Review: Ninja Blade

NinjaBlade.jpg The year is 2015, Tokyo is the place. Deadly parasites called “Alpha-worms” have infested the city turning all those they infect into violent mutant creatures (or zombies, basically), and as modern-day ninja badass Ken Ogawa it is your job to eliminate the threat and rescue humanity from the brink of annihilation. To get the job done, you’ll slice and dice through gangs of mutants and all sorts of giant boss creatures, all the while running down the sides of skyscrapers, skydiving from airplanes, and driving motorcycles along the sides of a bus…in mid-air!

That is the plot setup for Ninja Blade, and, yes, it is every bit as silly and outlandish as it sounds.

Coined by developers From Software as a “cinematic action game,” Ninja Blade lives up to that billing through its liberal use of Quick Time Events (QTEs) that make every scene in the game feel like it’s straight out of the latest blockbuster action flick. Seriously, if you dislike QTEs in any way, you’ll want to avoid this game.

When you aren’t timing button presses during cut scenes, Ninja Blade plays very much like a cookie-cutter action/adventure game, copiously borrowing mechanics from other like-genre games. It has QTE-heavy bosses just like God of War, an on-the-fly weapon swapping system like Heavenly Sword (standard katana, heavy sword for breaking armor, and light wire daggers for crowd clearing and ranged strikes), and numerous elements – both good and bad – from Ninja Gaiden, including Ninjutsu magic spells, basic acrobatic adventure mechanics like wall running and pole swinging, similar camera woes (though not even close to as crippling as NG‘s), the archaic game-padding method of repeating defeated bosses leading into the final mission, and a similar general aesthetic. From Software even threw in some on-rails shooting segments which have you blasting at enemies from a turret mounted on a moving vehicle like you’d expect to find in Gears of War or some other third-person action game.

I’m generally not one to pick at games that piggyback off the ideas of other successful games – if a game does something really well it should be mimicked by other games as far as I’m concerned – but unfortunately for Ninja Blade everything it copies lacks the same high level of execution of the games it draws inspiration from. That doesn’t make it a bad game, just an uninspired one.

The QTEs, while impressive in their grand over-the-topness, aren’t as seamless as they need to be due to niggling little pauses and skips that frequently disrupt the timing and flow of the scenes. Also, the swordplay is zippy and satisfying, but at the same time lacks the smooth fluidity of movement that games like Heavenly Sword and Ninja Gaiden pulled off so well.

Compounding the problem is Ninja Blade’s indistinct style. Graphically, the game’s characters and environments look great and there really aren’t any gross technical deficiencies to point out, but in terms of art direction the game is lousy. The color scheme for the entire game is black on top of black on top of even more black, with little variation to keep your senses stimulated as the levels go by. The creature designs are terribly generic too. Mutated humans, bats, giant spiders, giant worms, giant plants…yada, yada, yada. However, you do at least get to keep Ken’s outfit fresh using unlockable costumes and emblems hidden throughout each mission.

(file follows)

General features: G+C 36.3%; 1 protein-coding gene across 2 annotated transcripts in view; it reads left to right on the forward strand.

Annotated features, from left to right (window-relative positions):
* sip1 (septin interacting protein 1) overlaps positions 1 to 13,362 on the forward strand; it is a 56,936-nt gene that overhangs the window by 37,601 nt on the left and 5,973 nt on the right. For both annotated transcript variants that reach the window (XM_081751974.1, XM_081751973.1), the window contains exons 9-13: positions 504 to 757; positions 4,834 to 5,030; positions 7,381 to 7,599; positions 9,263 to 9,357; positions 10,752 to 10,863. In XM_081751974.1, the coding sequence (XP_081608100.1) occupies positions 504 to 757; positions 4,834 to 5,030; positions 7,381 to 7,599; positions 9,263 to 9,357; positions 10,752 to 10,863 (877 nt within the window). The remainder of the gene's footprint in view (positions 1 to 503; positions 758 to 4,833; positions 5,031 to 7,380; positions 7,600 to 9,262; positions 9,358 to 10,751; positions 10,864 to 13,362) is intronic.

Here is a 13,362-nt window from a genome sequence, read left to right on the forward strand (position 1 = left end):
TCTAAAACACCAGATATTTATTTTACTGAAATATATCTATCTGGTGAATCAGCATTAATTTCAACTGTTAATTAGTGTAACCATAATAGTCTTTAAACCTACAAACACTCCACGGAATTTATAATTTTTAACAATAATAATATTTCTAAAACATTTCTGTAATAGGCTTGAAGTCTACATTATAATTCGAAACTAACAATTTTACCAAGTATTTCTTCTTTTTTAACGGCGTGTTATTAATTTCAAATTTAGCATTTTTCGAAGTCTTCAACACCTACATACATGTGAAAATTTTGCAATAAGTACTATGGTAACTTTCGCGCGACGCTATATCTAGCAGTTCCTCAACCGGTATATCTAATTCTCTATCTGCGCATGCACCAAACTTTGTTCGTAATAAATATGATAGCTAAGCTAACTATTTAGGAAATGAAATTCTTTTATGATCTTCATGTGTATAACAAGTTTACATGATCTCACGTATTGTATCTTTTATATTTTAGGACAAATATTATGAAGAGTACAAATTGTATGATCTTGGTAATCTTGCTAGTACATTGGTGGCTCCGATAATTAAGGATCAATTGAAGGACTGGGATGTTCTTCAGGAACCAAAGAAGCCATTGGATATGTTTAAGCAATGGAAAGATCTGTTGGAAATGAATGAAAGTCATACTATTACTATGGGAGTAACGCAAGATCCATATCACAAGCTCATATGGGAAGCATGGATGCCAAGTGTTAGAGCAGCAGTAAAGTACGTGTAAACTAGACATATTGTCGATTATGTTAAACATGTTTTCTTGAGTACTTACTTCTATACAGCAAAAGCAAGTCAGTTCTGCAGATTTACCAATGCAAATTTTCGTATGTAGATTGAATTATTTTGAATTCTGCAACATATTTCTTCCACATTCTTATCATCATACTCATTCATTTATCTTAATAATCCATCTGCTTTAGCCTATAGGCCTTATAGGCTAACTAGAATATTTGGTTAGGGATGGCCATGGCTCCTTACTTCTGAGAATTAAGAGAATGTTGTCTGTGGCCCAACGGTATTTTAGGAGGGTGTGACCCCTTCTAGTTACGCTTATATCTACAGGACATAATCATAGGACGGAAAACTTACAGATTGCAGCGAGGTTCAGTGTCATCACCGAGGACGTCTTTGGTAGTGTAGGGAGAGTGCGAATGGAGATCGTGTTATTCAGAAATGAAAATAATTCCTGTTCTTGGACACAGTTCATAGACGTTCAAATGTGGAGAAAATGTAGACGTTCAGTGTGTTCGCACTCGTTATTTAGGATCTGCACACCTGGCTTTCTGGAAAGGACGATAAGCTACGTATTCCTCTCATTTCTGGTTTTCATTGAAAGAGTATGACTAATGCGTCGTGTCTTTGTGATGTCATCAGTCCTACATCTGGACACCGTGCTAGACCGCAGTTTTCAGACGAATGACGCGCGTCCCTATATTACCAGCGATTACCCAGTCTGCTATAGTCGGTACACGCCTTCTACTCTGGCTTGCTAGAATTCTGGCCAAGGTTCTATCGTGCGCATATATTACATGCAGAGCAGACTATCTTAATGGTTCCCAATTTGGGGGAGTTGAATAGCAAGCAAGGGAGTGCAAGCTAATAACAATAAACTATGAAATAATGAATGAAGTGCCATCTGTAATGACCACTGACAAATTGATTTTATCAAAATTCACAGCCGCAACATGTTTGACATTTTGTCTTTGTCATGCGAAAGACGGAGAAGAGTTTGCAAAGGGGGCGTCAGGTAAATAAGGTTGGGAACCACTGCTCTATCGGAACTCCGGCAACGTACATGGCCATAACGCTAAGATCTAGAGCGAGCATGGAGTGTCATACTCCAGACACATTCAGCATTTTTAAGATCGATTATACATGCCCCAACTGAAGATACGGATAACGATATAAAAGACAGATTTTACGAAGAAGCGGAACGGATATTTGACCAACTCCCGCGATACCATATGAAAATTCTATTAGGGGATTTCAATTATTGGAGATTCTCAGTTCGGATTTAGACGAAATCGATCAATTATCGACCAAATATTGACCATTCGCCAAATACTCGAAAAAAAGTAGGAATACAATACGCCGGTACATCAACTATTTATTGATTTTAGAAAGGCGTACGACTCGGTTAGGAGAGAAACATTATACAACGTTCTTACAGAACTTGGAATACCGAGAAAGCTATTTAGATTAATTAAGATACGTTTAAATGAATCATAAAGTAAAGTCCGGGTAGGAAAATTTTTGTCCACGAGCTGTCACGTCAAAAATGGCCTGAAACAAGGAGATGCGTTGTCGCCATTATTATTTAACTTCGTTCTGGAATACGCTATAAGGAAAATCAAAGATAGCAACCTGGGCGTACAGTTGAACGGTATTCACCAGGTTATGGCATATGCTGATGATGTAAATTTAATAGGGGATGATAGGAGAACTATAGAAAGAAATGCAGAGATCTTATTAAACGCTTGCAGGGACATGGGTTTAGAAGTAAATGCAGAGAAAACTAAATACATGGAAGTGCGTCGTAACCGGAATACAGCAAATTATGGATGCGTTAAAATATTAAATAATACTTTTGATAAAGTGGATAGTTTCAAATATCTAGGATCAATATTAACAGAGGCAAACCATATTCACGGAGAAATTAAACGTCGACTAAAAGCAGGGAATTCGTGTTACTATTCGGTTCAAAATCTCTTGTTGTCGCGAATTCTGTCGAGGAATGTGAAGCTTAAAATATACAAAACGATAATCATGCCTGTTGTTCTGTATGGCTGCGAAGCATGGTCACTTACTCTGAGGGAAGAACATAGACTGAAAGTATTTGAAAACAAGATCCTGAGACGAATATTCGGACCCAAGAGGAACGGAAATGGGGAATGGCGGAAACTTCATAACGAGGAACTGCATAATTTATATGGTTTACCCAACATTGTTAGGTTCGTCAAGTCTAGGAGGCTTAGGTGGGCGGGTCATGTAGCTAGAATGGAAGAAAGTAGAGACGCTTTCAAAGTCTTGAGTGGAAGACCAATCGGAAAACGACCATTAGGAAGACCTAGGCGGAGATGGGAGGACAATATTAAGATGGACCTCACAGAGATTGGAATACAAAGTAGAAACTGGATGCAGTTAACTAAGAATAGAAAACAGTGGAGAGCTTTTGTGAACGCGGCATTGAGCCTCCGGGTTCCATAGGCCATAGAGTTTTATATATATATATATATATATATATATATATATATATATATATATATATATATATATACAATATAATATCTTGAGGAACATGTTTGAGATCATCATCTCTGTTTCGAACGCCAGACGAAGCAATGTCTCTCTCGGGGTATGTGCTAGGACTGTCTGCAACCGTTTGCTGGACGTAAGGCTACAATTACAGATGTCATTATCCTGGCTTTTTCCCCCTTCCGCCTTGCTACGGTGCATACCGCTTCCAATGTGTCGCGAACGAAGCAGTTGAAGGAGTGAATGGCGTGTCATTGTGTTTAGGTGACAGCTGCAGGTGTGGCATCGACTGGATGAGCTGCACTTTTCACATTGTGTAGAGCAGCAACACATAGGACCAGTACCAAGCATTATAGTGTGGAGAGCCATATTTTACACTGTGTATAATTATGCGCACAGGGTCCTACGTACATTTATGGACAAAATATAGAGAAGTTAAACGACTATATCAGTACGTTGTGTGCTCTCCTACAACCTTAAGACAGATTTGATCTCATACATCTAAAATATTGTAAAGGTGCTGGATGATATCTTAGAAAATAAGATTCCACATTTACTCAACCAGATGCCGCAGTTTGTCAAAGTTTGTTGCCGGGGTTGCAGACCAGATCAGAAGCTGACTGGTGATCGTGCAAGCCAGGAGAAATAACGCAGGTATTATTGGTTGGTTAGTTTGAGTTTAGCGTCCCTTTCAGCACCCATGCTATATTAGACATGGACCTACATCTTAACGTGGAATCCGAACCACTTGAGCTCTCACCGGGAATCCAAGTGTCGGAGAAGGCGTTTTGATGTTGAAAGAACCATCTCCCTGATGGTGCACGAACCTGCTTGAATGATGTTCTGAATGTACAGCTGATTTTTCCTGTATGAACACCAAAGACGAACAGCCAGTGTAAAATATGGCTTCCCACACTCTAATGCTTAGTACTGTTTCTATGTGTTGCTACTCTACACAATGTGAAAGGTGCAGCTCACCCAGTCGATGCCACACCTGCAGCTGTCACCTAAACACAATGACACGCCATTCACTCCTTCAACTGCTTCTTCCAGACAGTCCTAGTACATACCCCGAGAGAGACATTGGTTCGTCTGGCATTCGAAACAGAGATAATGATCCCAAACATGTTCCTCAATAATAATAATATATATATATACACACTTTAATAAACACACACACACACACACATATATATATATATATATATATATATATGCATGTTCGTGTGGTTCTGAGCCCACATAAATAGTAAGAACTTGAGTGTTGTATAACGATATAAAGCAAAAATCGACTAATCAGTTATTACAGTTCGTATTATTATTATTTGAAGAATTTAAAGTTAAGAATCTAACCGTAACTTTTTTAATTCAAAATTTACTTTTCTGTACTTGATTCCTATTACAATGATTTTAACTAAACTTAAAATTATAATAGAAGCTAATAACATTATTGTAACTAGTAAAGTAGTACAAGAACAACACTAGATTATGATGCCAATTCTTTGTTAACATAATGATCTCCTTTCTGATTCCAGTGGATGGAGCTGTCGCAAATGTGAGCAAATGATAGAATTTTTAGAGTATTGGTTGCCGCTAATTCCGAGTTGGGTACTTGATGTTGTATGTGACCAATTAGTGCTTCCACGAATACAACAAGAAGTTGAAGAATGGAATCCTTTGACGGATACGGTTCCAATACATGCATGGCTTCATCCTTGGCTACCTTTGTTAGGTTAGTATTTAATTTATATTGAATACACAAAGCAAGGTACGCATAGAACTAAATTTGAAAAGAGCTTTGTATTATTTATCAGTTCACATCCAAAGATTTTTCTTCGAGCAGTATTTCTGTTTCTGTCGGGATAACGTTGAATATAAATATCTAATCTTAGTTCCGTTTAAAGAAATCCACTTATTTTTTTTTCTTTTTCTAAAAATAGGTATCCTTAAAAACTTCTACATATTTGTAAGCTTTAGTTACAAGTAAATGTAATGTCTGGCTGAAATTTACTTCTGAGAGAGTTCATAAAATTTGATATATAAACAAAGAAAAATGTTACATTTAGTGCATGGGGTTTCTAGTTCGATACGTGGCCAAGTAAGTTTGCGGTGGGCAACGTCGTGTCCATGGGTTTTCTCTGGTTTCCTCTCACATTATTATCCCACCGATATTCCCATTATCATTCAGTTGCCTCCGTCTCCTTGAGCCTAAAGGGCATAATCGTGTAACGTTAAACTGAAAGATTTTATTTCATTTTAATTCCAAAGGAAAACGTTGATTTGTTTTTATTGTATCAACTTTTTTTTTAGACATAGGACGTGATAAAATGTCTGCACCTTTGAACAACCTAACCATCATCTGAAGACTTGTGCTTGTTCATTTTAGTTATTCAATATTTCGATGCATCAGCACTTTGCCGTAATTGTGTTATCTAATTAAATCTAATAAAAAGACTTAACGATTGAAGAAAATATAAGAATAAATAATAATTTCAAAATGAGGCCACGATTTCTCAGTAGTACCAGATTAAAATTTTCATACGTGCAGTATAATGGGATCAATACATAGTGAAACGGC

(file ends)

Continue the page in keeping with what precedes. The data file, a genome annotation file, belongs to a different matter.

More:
Although derivative and artistically bland, Ninja Blade still manages to put forth a fun roughly 8-hour action experience with all the trappings of a Hollywood summer blockbuster, which makes it a good game to think about grabbing during a hot summer weekend when you’re stuck indoors looking for something to kill time with. Just don’t expect to remember it much once it’s over or find yourself itching to replay it again.

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Pros:
+ Core swordplay is good fun
+ Impressive QTE sequences
+ Swift pacing keeps you involved at all times

Cons:
– Completely derivative
– Generic art direction
– Annoying frame rate skips during some QTEs
– Heavy QTE usage not for everyone

Game Info:
Platform: Xbox 360
Publisher: Microsoft
Developer: From Software
Release Date: 4/7/09
Genre: Action/Adventure
ESRB Rating: Mature
Players: 1

About the Author

Matt Litten is the full-time editor and owner of VGBlogger.com. He is responsible for maintaining the day to day operation of the site, editing all staff content before it is published, and contributing regular news, reviews, previews and other articles. Matt landed his first gig in the video game review business writing for the now-defunct website BonusStage.com. After the sad and untimely close of BonusStage, the former staff went on to found VGBlogger.com. After a short stint as US Site Manager for AceGamez, Matt assumed full ownership over VGBlogger, and to this day he is dedicated to making it one of the top video game blogs in all the blogosphere. Matt is a fair-minded reviewer and lover of games of all platforms and types, big or small, hyped or niche, big-budget or indie. But that doesn't mean he will let poor games slide without a good thrashing when necessary!